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Amélie, A New Musical

Theatre Review by Matthew Murray - April 3, 2017

Amélie, A New Musical Book by Craig Lucas. Music by Daniel Messé. Lyrics by Nathan Tysen and Daniel Messé. Based on the motion picture by Jean-Pierre Jeunet and Guillaume Laurant. Directed by Pam MacKinnon. Musical staging and choreography by Sam Pinkleton. Music Director Kimberly Grigsby. Scenic and costume design by David Zinn. Lighting design by Jane Cox & Mark Barton. Sound design by Kai Harada. Projection design by Peter Nigrini. Puppet design by Amanda Villalobos. Hair/wig design by Charles G. LaPointe. Creative Consultant Tony Taccone. Vocal arrangements by Kimberly Grigsby & Daniel Messé. Orchestrations by Bruce Coughlin. Cast: Starring Phillipa Soo, Adam Chanler-Berat, with Emily Afton, David Andino, Audrey Bennett, Randy Blair, Heath Calvert, Alison Cimmet, Savvy Crawford, Trey Ellett, Manoel Felciano, Harriet D. Foy, Alyse Alan Louis, Maria-Christina Oliveras, Destinee Rea, Jacob Keith Watson, Paul Whitty, and Tony Sheldon.
Theatre: Walter Kerr Theatre, 219 West 48th Street between Broadway & 8th Avenue
Tickets: Ticketmaster


Phillipa Soo
Photo by Joan Marcus

Charm used to be the glue that held musicals together, but today it's largely unappreciated, if not outright scorned, as antithetical to big products and big budgets that can't (or shouldn't) coast on gentle star power alone. But Phillipa Soo is loaded with charm and knows how to use it to make the new musical Amélie, which just opened at the Walter Kerr, something more than it could ever be on its own. If her superb work doesn't prove beyond any doubt that individuality is the true fuel of the musical actor's art, it's difficult to see how anything could.

Soo, who is best known for originating Eliza in Hamilton but also created the female lead in Natasha, Pierre & the Great Comet of 1812, is all about capturing contradictions in midair like a firefly. She's edgily innocent one moment, capriciously calculating the next, and later still a worldly dreamer whose feet are forever on the ground while her head floats in the clouds. The women she plays defy easy explanation, but are never less than correct, recognizable, and most of all likable. Add in the elegant, exotic air she projects and a singing voice that's at once earthy and ethereal, and Soo seems to contain every emotion of every kind of woman who's ever lived everywhere at every time.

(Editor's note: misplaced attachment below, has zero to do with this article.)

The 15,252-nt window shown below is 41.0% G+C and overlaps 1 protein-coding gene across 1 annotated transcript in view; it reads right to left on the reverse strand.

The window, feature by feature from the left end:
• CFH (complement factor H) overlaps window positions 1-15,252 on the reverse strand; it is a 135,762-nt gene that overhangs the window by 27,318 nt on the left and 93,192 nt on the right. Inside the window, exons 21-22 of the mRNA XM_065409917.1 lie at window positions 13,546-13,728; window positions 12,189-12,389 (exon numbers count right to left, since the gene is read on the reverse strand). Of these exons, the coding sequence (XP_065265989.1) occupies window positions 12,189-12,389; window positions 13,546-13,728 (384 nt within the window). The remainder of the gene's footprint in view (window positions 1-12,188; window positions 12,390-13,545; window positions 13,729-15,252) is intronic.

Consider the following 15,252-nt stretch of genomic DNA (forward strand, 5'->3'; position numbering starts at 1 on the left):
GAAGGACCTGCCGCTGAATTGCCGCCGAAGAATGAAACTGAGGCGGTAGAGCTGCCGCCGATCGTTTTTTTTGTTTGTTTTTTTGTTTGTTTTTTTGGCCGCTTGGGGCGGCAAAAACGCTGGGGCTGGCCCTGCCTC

She is, in short, ideal for embodying the title character in this stage adaptation of Jean-Pierre Jeunet and Guillaume Laurant's 2001 film, which expertly crafted the whimsical realism of a woman who finds herself in the everyday magic of the objects and people she encounters. (Audrey Tautou played her memorably on screen.) Finding the heartbreak in the death of Amélie's idol, Princess Diana; the playfulness that leads her to play matchmaker for her friends and family with various people, hopes, and dreams; and the charged expectation inherent in the "love at first sight" relationship she kindles with the mysterious man she meets in the train station—Soo excels at unlocking all of this humanity and more.

But Soo's shimmering central presence only amplifies the troubles around her. Bookwriter Craig Lucas, composer-lyricist Daniel Messé, lyricist Nathan Tysen, and director Pam MacKinnon may have been ultra faithful as far as the letter in escorting this quirky movie to the stage, but the underlying spirit is nowhere to be found. It's not through want of trying, as they launch no shortage of vivid ideas at you across the intermissionless 100-minute running time. But when singing and dancing are the lifeblood of the language, the wonderment of ordinary miracles, as magnified in the eye and heart, diminishes greatly and becomes less, rather than more, real.


Phillipa Soo with Adam Chanler-Berat
Photo by Joan Marcus

Take the anecdote at the beginning of the show, where a housebound young Amélie (played, winningly, by Savvy Crawford) must part with her precious goldfish. What on film was a minor tweaking of fin and fact, with just an embellishment of anthropomorphism, is rendered here with violently broad strokes, and a sprawling orange headdress that's more the stuff of nightmares than fancy. (David Zinn designed both the usually delightful costumes and the cramped, off-kilter picture-postcard set.) Or that Amélie's budding longings are represented by a stage full of briefcases opened to reveal giant, glittery pop-out hearts, a move that's jolting in its distracting obviousness.